Victoria YuICE ICE BABY: Bowdoin’s arctic studies program began in 1860. Though the concentration averages only eight students each year, renowned alums and arctic explorers Donald MacMillan and Robert Peary continue to inspire students and professors.
Sara Caplan Relationships between the administration and student body are an integral part of a high functioning college or university. Humanizing our institutional superiors provides us a sense of companionship and support rather than discomfort and condescension as we persist in our academic, extracurricular and social endeavors.
On October 17 Professor Nathaniel Wheelwright published “the Naturalist’s Notebook,” with co-author Bernd Heinrich, an esteemed natural history writer. This Wednesday evening, Wheelwright spoke about the book at Curtis Memorial Library. He explained his inspiration to write the 200-page book, which is part nature guide, part five-year calendar journal for use by the reader.
Earlier this year, a fully loaded 15 round gun magazine was found under a chair on the third floor of David Saul Smith Union. The 9mm clip belonged to a student who is a highly trained EMT and licensed gun owner.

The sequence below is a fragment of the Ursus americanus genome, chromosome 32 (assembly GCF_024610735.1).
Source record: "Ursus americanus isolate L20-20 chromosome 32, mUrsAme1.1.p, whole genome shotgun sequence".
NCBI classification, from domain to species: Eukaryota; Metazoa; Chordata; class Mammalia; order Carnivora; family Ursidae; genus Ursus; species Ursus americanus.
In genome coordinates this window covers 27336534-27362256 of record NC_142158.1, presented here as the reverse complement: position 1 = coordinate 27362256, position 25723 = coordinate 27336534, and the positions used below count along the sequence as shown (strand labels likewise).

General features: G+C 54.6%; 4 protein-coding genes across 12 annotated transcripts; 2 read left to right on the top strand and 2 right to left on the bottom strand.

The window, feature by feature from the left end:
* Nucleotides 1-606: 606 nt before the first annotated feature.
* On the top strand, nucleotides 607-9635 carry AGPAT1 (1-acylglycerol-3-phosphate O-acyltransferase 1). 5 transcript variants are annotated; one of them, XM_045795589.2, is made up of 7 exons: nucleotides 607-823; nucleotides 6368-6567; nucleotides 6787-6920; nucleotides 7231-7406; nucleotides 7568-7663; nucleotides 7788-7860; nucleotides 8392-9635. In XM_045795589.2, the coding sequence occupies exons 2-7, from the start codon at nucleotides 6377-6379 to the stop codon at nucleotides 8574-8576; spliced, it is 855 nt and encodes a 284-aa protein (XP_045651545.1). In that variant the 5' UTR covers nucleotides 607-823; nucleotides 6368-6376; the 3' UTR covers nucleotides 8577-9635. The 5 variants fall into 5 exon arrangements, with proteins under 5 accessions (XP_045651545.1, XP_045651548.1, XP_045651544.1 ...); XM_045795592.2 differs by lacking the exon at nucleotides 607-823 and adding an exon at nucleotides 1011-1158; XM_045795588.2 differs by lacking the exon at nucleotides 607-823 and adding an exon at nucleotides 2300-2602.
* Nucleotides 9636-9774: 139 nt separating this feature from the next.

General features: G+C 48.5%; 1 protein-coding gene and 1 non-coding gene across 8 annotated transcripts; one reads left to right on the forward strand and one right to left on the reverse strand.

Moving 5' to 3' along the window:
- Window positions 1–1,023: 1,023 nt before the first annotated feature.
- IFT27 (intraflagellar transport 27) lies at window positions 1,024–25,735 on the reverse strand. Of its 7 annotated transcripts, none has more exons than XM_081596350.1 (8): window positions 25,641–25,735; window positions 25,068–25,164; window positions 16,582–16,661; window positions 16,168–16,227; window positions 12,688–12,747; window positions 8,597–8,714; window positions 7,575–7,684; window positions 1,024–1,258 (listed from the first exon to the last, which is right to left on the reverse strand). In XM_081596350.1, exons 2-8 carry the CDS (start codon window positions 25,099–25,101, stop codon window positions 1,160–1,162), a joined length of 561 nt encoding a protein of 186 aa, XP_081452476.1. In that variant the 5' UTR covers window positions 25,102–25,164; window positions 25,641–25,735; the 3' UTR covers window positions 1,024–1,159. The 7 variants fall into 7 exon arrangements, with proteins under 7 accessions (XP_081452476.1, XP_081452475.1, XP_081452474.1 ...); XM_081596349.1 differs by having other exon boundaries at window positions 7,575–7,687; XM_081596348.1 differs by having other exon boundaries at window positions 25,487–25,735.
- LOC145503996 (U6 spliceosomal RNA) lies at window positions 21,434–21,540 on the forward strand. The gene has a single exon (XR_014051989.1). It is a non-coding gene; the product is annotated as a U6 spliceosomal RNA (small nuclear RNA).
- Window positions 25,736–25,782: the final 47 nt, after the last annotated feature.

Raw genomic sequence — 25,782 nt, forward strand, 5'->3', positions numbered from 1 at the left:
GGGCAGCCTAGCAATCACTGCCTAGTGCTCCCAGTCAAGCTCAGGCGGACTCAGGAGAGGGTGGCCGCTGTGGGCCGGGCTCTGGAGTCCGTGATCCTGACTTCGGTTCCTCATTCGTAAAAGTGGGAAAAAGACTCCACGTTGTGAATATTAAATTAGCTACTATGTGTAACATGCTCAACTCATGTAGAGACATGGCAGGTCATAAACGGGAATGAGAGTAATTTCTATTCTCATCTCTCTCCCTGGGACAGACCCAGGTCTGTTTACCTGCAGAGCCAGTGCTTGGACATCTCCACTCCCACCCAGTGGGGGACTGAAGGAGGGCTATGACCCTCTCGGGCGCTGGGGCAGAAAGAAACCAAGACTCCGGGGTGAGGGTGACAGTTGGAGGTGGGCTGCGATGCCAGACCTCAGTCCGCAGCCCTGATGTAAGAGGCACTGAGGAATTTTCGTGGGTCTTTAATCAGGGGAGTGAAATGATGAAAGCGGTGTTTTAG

At the corner of Pleasant and Maine streets, a group of elderly Brunswick locals stand on Friday afternoons with signs condemning all acts of war—cars drive by and honk showing support for the group’s message. This passionate, albeit small, congregation represents part of a larger organization known as PeaceWorks, a national organization whose mission is to educate its members and the community about all issues important to citizens of a democracy and encourage non-violent solutions to conflict.
Phoebe Nichols Recently, many of my friends and peers have posted the hashtag “MeToo” on their Facebook pages. This hashtag makes a pretty compelling statement: sexual harassment and assault are still a long, long way from being preventable on Bowdoin’s campus or any place in general.
Kayla Snyder In May of 1945, Joseph H. Johnson Jr. ’44 found himself shimmying down a rope into Adolf Hitler’s library. Once ornate with handmade bookshelves of wood and glass, the library had been moved from the second floor to underground, thereby protected by the body of the mountain when British troops bombed Hitler’s Berghof home five days before his death.